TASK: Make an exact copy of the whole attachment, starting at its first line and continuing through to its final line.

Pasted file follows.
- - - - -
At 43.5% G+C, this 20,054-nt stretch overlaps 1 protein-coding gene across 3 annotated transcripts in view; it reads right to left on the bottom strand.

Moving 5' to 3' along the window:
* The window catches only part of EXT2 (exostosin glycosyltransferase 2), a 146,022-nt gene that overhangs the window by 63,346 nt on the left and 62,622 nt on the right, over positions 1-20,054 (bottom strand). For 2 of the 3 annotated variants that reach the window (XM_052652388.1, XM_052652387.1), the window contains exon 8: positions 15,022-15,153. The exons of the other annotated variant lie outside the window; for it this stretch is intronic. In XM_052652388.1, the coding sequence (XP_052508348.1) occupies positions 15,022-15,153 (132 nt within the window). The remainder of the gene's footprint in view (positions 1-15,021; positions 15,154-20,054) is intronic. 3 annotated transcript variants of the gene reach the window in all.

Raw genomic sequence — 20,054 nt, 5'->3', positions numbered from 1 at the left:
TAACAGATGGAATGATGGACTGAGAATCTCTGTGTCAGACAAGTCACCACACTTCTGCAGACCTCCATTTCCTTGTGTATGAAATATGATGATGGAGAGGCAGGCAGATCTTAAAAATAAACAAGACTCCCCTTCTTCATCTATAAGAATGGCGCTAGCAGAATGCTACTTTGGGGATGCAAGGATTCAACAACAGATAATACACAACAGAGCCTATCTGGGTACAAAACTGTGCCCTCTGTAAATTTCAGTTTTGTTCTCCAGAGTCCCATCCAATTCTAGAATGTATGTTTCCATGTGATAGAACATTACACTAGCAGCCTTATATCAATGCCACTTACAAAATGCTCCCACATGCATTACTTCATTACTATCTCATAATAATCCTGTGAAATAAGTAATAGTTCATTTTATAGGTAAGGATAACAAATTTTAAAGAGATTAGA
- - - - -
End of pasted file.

At 43.5% G+C, this 20,054-nt stretch overlaps 1 protein-coding gene across 3 annotated transcripts in view; it reads right to left on the bottom strand.

Moving 5' to 3' along the window:
* The window catches only part of EXT2 (exostosin glycosyltransferase 2), a 146,022-nt gene that overhangs the window by 63,346 nt on the left and 62,622 nt on the right, over positions 1-20,054 (bottom strand). For 2 of the 3 annotated variants that reach the window (XM_052652388.1, XM_052652387.1), the window contains exon 8: positions 15,022-15,153. The exons of the other annotated variant lie outside the window; for it this stretch is intronic. In XM_052652388.1, the coding sequence (XP_052508348.1) occupies positions 15,022-15,153 (132 nt within the window). The remainder of the gene's footprint in view (positions 1-15,021; positions 15,154-20,054) is intronic. 3 annotated transcript variants of the gene reach the window in all.

Raw genomic sequence — 20,054 nt, 5'->3', positions numbered from 1 at the left:
TAACAGATGGAATGATGGACTGAGAATCTCTGTGTCAGACAAGTCACCACACTTCTGCAGACCTCCATTTCCTTGTGTATGAAATATGATGATGGAGAGGCAGGCAGATCTTAAAAATAAACAAGACTCCCCTTCTTCATCTATAAGAATGGCGCTAGCAGAATGCTACTTTGGGGATGCAAGGATTCAACAACAGATAATACACAACAGAGCCTATCTGGGTACAAAACTGTGCCCTCTGTAAATTTCAGTTTTGTTCTCCAGAGTCCCATCCAATTCTAGAATGTATGTTTCCATGTGATAGAACATTACACTAGCAGCCTTATATCAATGCCACTTACAAAATGCTCCCACATGCATTACTTCATTACTATCTCATAATAATCCTGTGAAATAAGTAATAGTTCATTTTATAGGTAAGGATAACAAATTTTAAAGAGATTAGA